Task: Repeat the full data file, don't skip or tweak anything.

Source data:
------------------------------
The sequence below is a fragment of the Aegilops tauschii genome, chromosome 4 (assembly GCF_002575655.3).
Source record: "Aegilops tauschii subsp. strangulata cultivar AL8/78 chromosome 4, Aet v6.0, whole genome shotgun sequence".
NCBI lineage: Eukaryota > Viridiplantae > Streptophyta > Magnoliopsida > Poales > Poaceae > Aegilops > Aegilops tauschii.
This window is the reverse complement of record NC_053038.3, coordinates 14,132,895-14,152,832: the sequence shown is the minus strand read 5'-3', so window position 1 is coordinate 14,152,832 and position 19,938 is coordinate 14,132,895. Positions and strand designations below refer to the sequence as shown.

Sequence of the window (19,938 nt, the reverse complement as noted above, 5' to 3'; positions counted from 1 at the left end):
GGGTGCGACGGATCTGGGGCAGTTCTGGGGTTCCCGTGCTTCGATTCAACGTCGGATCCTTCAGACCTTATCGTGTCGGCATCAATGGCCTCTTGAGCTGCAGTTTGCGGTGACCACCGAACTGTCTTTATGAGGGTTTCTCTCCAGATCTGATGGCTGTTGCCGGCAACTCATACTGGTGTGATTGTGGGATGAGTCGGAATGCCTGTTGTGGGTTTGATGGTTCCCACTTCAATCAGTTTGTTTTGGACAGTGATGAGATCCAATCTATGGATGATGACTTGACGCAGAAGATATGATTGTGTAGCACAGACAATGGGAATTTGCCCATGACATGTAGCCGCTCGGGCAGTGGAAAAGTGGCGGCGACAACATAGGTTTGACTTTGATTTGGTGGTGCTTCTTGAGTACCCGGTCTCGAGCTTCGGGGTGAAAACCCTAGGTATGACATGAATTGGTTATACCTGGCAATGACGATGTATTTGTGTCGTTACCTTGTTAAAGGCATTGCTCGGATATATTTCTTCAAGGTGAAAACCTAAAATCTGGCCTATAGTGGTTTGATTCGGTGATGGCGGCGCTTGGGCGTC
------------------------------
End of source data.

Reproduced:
The sequence below is a fragment of the Aegilops tauschii genome, chromosome 4 (assembly GCF_002575655.3).
Source record: "Aegilops tauschii subsp. strangulata cultivar AL8/78 chromosome 4, Aet v6.0, whole genome shotgun sequence".
NCBI lineage: Eukaryota > Viridiplantae > Streptophyta > Magnoliopsida > Poales > Poaceae > Aegilops > Aegilops tauschii.
This window is the reverse complement of record NC_053038.3, coordinates 14,132,895-14,152,832: the sequence shown is the minus strand read 5'-3', so window position 1 is coordinate 14,152,832 and position 19,938 is coordinate 14,132,895. Positions and strand designations below refer to the sequence as shown.

Sequence of the window (19,938 nt, the reverse complement as noted above, 5' to 3'; positions counted from 1 at the left end):
GGGTGCGACGGATCTGGGGCAGTTCTGGGGTTCCCGTGCTTCGATTCAACGTCGGATCCTTCAGACCTTATCGTGTCGGCATCAATGGCCTCTTGAGCTGCAGTTTGCGGTGACCACCGAACTGTCTTTATGAGGGTTTCTCTCCAGATCTGATGGCTGTTGCCGGCAACTCATACTGGTGTGATTGTGGGATGAGTCGGAATGCCTGTTGTGGGTTTGATGGTTCCCACTTCAATCAGTTTGTTTTGGACAGTGATGAGATCCAATCTATGGATGATGACTTGACGCAGAAGATATGATTGTGTAGCACAGACAATGGGAATTTGCCCATGACATGTAGCCGCTCGGGCAGTGGAAAAGTGGCGGCGACAACATAGGTTTGACTTTGATTTGGTGGTGCTTCTTGAGTACCCGGTCTCGAGCTTCGGGGTGAAAACCCTAGGTATGACATGAATTGGTTATACCTGGCAATGACGATGTATTTGTGTCGTTACCTTGTTAAAGGCATTGCTCGGATATATTTCTTCAAGGTGAAAACCTAAAATCTGGCCTATAGTGGTTTGATTCGGTGATGGCGGCGCTTGGGCGTC